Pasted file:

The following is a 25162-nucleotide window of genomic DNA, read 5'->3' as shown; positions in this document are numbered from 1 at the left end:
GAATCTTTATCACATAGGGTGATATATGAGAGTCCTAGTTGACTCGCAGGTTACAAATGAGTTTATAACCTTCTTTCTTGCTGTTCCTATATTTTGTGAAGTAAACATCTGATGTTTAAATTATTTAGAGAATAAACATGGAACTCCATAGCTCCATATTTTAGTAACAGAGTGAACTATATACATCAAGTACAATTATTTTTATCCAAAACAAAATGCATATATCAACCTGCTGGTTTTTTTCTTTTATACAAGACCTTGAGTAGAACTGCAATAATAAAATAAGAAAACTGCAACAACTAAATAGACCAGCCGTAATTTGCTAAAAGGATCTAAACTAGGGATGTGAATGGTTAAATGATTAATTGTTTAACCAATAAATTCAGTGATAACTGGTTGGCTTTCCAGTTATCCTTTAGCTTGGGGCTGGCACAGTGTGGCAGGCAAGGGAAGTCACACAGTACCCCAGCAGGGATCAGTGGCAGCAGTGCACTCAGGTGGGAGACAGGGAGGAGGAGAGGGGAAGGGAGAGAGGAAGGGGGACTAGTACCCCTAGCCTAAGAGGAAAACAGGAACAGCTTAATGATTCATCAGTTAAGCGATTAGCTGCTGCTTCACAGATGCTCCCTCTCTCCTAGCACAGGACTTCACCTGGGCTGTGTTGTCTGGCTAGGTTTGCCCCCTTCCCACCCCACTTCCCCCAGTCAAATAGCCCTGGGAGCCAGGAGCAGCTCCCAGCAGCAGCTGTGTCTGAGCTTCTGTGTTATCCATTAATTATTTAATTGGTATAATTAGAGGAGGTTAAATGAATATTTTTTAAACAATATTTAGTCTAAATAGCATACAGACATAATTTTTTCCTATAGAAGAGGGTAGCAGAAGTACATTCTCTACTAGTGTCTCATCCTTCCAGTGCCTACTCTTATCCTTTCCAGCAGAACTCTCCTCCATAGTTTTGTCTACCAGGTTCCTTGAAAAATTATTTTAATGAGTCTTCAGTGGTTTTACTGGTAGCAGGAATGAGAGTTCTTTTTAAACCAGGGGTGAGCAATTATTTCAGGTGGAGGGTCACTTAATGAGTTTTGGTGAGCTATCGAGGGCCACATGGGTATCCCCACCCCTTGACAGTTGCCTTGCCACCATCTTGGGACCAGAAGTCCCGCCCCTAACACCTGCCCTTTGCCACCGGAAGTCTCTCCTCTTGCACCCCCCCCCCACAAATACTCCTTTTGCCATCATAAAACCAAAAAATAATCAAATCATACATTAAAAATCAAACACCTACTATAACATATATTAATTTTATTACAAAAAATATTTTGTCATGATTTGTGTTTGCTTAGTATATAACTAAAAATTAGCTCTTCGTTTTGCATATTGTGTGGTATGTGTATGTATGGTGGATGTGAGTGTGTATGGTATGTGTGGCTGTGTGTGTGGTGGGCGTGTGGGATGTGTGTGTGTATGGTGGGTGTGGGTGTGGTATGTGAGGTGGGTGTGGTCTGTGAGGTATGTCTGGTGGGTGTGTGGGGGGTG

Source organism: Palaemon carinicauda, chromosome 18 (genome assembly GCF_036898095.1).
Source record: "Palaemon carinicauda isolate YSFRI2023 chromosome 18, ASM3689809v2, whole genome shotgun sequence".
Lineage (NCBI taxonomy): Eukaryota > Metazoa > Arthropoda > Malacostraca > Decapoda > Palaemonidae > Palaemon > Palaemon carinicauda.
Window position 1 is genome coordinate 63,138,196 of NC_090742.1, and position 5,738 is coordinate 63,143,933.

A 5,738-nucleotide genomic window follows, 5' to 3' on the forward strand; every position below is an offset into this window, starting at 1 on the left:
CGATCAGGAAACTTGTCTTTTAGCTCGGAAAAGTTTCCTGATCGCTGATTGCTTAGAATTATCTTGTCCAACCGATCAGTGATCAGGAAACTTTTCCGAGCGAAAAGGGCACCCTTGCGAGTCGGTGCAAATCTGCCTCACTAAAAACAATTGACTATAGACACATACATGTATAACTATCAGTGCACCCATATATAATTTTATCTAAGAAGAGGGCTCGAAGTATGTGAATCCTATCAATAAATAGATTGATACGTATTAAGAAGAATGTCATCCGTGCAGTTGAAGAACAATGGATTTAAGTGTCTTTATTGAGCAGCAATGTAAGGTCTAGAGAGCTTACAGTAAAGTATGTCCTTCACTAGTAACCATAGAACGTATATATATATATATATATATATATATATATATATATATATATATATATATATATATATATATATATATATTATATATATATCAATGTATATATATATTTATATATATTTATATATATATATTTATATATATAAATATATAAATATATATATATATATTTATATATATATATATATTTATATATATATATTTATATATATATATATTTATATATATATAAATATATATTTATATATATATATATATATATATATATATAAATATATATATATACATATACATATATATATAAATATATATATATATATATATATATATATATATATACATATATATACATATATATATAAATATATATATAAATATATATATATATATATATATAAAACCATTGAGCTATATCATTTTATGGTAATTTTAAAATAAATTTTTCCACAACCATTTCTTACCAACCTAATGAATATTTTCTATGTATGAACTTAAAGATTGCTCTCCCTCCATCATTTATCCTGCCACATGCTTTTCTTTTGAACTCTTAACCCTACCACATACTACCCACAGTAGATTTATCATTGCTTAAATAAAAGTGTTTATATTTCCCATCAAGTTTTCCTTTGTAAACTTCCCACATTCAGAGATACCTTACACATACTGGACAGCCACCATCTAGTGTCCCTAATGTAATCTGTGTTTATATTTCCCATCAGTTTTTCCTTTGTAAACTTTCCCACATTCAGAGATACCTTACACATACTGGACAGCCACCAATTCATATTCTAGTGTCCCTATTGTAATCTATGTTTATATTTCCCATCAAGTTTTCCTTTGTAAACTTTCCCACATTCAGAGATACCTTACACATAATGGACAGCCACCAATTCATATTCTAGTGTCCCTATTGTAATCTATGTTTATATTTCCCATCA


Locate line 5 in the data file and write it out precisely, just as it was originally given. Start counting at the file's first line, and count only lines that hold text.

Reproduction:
Lineage (NCBI taxonomy): Eukaryota > Metazoa > Arthropoda > Malacostraca > Decapoda > Palaemonidae > Palaemon > Palaemon carinicauda.